New twists on old tales
When we last saw Kuntoro Mangkusubroto, he was heading the reconstruction of Indonesia’s northern Sumatra region, where the 2004 tsunami left more than 131,000 people dead and upwards of half a million homeless (“Turning the Tide,” November/December 2005).
Having concluded that cabinet-level mission, Kuntoro, MS ’77, has been given another by Indonesian President Susilo Bambang Yudhoyono, elected to a second term last July. This time, Kuntoro is charged with expediting the whole country’s infrastructure and development, as well as its bureaucratic procedures, as head of the Presidential Working Task Force on Development Supervision and Control.
Psychology professor Carol Dweck has spent her career figuring out why some people give up in the face of failure while others are motivated to learn from their mistakes and improve. It’s all about fixed mindsets versus growth mindsets (“The Effort Effect,” March/April 2007)
Now Dweck has formed Mindset Works, which “helps human beings reach their full potential.” Its signature product is Brainology, software developed by Dweck and educational researcher Lisa S. Blackwell and now available at www.brainology.us following successful pilots in the United States and abroad. The program aims to motivate middle school and high school students to do better in all their subjects by teaching them how the brain works and how to boost their intelligence.
Tim Westergren started the online service Pandora about 10 years ago to help people find music they like, based on a database that classifies up to 400 musical attributes contributing to a particular work’s “genes.” Give Pandora the name of a song or an artist, and it’ll stream a suggested playlist to you (“Sound Advice,” Bright Ideas, September/October 2005).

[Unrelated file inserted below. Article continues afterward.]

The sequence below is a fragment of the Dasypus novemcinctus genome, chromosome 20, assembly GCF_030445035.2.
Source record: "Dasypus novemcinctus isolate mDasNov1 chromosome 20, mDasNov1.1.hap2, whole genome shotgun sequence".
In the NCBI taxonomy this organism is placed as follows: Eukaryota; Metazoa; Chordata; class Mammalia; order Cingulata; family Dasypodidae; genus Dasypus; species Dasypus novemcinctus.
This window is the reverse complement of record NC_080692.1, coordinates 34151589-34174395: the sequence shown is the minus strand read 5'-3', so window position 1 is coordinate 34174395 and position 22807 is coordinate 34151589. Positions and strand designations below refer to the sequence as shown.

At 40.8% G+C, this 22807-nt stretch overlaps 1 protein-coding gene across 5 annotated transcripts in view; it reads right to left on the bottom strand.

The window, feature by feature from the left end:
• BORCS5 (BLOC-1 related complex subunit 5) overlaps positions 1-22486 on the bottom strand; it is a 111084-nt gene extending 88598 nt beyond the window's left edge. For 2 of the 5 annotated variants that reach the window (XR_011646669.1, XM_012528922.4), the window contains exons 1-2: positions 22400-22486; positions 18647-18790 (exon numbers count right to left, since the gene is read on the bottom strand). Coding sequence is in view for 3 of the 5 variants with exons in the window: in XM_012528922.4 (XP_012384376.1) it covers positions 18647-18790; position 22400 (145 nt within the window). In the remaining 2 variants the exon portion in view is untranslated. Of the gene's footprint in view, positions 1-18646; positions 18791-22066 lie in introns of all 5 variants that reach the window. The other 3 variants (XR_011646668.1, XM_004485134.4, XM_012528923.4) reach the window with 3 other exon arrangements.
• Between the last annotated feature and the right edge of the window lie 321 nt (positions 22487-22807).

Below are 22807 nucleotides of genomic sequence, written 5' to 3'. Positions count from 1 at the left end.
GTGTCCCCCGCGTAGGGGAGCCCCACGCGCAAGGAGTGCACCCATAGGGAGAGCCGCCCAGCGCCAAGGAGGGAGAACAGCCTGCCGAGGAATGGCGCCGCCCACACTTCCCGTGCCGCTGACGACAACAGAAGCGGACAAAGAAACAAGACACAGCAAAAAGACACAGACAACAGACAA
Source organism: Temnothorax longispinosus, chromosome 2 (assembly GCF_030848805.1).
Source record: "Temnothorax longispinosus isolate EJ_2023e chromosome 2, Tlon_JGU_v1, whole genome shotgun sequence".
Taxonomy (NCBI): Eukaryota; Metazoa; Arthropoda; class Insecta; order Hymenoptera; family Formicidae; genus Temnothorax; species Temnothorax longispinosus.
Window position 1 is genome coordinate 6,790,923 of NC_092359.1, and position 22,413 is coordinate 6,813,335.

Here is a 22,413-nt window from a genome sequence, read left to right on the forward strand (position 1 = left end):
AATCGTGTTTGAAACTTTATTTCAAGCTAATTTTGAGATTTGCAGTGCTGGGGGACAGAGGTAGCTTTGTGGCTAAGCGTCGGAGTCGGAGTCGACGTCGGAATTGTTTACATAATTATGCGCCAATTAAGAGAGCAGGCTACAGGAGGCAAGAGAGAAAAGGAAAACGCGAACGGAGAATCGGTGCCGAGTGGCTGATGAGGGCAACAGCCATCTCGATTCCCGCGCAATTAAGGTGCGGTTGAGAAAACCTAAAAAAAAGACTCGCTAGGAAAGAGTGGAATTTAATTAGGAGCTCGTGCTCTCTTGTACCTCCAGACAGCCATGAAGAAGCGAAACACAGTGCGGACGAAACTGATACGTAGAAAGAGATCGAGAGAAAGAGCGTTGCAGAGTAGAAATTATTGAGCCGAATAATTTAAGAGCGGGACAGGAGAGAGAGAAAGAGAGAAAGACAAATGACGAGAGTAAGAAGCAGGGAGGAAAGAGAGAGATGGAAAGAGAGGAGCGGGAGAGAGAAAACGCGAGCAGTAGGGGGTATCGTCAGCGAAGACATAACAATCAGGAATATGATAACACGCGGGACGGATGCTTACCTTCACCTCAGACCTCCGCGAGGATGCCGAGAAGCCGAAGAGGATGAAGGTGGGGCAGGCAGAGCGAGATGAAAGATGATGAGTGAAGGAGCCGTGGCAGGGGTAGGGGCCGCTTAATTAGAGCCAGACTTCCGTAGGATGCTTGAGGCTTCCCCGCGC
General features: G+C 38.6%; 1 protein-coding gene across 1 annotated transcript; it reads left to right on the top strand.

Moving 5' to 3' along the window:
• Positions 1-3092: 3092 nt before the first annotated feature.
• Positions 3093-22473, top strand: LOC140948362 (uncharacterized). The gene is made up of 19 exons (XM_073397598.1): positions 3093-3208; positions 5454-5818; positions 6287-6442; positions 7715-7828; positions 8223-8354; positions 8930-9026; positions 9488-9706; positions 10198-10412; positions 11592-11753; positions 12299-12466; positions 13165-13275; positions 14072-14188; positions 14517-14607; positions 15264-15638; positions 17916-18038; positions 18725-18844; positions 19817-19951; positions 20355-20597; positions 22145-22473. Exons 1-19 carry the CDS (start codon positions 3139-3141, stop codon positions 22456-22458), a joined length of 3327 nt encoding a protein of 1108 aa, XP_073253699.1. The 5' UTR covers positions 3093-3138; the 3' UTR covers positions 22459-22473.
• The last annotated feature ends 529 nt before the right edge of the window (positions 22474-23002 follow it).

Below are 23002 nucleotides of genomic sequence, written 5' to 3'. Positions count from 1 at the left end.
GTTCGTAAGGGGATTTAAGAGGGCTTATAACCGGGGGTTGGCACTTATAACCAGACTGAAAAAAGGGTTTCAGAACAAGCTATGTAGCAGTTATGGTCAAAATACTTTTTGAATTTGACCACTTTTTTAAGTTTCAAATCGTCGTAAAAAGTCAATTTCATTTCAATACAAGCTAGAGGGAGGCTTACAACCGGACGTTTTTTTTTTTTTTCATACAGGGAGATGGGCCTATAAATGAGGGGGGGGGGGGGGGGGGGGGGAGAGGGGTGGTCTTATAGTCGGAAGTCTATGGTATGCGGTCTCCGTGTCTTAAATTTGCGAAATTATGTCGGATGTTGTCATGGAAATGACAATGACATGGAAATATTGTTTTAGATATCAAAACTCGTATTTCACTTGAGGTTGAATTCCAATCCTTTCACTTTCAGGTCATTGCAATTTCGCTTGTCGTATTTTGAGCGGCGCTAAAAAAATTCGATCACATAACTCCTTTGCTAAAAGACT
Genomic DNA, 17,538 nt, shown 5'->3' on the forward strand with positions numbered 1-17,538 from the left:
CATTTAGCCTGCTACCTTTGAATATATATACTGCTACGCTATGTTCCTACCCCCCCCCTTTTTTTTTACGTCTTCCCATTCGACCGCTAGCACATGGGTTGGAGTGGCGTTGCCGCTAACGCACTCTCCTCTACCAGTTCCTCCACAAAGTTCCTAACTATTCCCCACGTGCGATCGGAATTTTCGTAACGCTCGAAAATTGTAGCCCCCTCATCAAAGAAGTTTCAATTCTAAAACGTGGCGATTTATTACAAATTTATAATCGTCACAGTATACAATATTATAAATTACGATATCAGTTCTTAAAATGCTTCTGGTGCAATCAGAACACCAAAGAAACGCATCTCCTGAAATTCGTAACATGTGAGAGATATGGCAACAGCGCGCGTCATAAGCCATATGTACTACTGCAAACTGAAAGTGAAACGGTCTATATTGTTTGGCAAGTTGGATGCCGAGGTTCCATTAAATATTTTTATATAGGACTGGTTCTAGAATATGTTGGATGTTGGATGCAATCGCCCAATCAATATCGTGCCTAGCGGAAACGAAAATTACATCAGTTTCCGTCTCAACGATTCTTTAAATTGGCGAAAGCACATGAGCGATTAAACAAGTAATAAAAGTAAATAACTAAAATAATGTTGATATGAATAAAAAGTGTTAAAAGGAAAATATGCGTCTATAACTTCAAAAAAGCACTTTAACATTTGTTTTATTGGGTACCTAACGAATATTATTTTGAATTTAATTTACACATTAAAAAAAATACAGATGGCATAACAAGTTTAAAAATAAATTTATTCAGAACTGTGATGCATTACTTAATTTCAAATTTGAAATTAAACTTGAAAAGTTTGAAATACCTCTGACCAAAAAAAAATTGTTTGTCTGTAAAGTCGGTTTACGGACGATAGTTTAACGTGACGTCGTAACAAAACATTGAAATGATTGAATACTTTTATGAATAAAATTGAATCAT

In our interview, Westergren, ’88, said Pandora had catalogued songs from about 10,000 artists. By last fall, he reported having a list of more than 700,000 songs by 80,000 artists and claimed 35 million listeners and 65,000 joiners daily; he told the New York Times he expected to see profit for the first time in the last quarter of 2009.
When former Hewlett-Packard CEO Carly Fiorina was named to that post in 1999, many were surprised to learn that her academic background was medieval history (“Read Her Clips,” Farm Report, November/December 1999).
A year and a half later, Fiorina, ’76, gave the Commencement address and encouraged graduates to follow her lead and embrace new directions when opportunities arise and gut feelings dictate.
Now Fiorina has changed course again, heading into politics. She was a campaign adviser to Sen. John McCain in the last presidential election and announced in November that she will seek the Republican nomination for the U.S. Senate seat held by Barbara Boxer (D-Calif.).
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Data is from the past two weeks.